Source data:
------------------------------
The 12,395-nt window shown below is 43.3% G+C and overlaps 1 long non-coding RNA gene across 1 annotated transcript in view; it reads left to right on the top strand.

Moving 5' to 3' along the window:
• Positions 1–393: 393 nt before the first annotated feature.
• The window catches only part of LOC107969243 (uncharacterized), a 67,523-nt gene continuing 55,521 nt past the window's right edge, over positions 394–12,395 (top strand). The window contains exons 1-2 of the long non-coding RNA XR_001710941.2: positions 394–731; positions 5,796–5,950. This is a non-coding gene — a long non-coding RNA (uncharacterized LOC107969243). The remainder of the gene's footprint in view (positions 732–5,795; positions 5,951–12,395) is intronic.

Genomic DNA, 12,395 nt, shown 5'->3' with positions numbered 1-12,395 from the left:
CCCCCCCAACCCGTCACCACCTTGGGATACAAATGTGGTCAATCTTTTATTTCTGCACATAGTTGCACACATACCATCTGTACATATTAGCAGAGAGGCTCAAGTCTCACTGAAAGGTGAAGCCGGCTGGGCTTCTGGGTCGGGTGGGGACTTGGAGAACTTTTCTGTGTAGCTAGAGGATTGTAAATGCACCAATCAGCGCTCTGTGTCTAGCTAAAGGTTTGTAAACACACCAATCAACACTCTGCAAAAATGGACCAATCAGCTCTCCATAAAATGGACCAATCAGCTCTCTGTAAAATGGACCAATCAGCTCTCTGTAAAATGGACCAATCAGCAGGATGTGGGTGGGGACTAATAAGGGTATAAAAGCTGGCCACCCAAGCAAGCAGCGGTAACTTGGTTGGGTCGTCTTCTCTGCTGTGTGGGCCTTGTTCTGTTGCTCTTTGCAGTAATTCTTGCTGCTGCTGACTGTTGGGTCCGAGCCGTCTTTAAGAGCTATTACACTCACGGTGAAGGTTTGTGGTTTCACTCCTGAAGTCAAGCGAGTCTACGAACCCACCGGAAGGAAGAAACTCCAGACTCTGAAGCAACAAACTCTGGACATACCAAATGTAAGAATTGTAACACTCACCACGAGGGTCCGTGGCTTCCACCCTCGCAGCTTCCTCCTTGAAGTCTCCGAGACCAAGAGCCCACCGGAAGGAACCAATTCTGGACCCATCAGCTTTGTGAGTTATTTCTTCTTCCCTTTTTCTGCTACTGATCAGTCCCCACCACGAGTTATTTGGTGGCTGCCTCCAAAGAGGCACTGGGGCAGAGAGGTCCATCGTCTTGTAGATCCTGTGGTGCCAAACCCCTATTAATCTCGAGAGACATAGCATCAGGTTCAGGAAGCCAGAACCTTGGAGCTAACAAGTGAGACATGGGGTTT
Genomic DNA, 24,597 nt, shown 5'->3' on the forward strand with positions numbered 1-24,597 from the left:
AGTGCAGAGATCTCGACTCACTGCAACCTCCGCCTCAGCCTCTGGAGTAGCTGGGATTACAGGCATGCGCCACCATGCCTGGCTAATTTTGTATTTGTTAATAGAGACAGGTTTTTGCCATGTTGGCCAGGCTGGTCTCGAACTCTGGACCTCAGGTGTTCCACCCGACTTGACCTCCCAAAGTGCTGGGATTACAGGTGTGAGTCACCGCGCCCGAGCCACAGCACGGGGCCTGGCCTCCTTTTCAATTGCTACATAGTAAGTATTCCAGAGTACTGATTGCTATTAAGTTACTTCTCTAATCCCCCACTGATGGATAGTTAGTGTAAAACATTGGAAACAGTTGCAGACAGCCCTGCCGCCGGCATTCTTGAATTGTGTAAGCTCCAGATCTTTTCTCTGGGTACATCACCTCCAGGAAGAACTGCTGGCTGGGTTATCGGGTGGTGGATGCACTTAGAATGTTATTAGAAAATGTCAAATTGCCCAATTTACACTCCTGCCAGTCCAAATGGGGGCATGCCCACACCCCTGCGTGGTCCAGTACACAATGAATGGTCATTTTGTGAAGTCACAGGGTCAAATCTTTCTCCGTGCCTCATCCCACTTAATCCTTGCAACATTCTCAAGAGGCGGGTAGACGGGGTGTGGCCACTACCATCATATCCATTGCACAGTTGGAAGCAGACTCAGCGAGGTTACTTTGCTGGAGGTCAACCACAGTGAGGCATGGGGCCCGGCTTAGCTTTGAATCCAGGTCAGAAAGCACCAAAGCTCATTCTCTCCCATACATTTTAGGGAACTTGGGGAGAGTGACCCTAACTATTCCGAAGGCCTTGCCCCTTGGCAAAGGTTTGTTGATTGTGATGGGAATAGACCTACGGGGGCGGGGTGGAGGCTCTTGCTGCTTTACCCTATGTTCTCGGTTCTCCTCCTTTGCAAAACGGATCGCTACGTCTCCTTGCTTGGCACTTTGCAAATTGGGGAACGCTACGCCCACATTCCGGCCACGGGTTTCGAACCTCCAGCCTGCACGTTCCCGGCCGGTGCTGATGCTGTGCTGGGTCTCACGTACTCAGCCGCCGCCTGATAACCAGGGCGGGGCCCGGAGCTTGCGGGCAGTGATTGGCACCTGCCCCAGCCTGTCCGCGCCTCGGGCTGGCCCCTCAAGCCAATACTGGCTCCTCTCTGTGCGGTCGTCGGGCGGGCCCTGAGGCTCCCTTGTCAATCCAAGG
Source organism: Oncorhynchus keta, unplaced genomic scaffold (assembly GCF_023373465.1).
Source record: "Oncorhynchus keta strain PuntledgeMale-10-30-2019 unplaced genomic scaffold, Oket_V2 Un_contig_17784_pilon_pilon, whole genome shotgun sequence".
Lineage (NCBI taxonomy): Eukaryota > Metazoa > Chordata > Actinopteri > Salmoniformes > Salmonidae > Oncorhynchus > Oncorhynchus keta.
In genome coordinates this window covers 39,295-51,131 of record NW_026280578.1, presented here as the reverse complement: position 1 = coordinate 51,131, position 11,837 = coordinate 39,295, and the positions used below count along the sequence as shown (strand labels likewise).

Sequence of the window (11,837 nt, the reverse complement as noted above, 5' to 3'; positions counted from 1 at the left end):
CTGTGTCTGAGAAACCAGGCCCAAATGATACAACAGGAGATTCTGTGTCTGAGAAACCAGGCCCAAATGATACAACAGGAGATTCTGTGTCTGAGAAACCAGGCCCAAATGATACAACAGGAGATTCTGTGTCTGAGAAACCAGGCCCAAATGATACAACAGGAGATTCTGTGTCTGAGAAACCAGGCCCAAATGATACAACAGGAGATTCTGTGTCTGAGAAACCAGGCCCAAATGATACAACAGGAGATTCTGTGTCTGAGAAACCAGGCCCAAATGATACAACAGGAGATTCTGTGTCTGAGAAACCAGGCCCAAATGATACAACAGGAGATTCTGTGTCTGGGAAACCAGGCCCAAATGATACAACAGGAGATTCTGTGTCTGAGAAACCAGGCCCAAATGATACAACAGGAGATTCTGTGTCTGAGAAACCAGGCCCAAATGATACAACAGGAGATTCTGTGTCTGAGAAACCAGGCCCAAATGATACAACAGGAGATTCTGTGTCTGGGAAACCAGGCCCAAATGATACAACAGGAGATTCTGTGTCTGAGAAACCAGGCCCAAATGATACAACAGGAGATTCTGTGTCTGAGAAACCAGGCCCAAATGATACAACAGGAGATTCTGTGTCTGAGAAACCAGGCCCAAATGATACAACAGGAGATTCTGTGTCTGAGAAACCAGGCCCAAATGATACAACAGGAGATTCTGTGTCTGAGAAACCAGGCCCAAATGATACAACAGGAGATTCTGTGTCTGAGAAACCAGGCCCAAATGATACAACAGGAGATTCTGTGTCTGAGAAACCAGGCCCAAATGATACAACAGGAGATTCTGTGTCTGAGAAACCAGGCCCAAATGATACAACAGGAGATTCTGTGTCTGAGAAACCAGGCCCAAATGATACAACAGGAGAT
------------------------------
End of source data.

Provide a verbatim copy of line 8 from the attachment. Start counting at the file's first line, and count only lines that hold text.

AGTGCAGAGATCTCGACTCACTGCAACCTCCGCCTCAGCCTCTGGAGTAGCTGGGATTACAGGCATGCGCCACCATGCCTGGCTAATTTTGTATTTGTTAATAGAGACAGGTTTTTGCCATGTTGGCCAGGCTGGTCTCGAACTCTGGACCTCAGGTGTTCCACCCGACTTGACCTCCCAAAGTGCTGGGATTACAGGTGTGAGTCACCGCGCCCGAGCCACAGCACGGGGCCTGGCCTCCTTTTCAATTGCTACATAGTAAGTATTCCAGAGTACTGATTGCTATTAAGTTACTTCTCTAATCCCCCACTGATGGATAGTTAGTGTAAAACATTGGAAACAGTTGCAGACAGCCCTGCCGCCGGCATTCTTGAATTGTGTAAGCTCCAGATCTTTTCTCTGGGTACATCACCTCCAGGAAGAACTGCTGGCTGGGTTATCGGGTGGTGGATGCACTTAGAATGTTATTAGAAAATGTCAAATTGCCCAATTTACACTCCTGCCAGTCCAAATGGGGGCATGCCCACACCCCTGCGTGGTCCAGTACACAATGAATGGTCATTTTGTGAAGTCACAGGGTCAAATCTTTCTCCGTGCCTCATCCCACTTAATCCTTGCAACATTCTCAAGAGGCGGGTAGACGGGGTGTGGCCACTACCATCATATCCATTGCACAGTTGGAAGCAGACTCAGCGAGGTTACTTTGCTGGAGGTCAACCACAGTGAGGCATGGGGCCCGGCTTAGCTTTGAATCCAGGTCAGAAAGCACCAAAGCTCATTCTCTCCCATACATTTTAGGGAACTTGGGGAGAGTGACCCTAACTATTCCGAAGGCCTTGCCCCTTGGCAAAGGTTTGTTGATTGTGATGGGAATAGACCTACGGGGGCGGGGTGGAGGCTCTTGCTGCTTTACCCTATGTTCTCGGTTCTCCTCCTTTGCAAAACGGATCGCTACGTCTCCTTGCTTGGCACTTTGCAAATTGGGGAACGCTACGCCCACATTCCGGCCACGGGTTTCGAACCTCCAGCCTGCACGTTCCCGGCCGGTGCTGATGCTGTGCTGGGTCTCACGTACTCAGCCGCCGCCTGATAACCAGGGCGGGGCCCGGAGCTTGCGGGCAGTGATTGGCACCTGCCCCAGCCTGTCCGCGCCTCGGGCTGGCCCCTCAAGCCAATACTGGCTCCTCTCTGTGCGGTCGTCGGGCGGGCCCTGAGGCTCCCTTGTCAATCCAAGG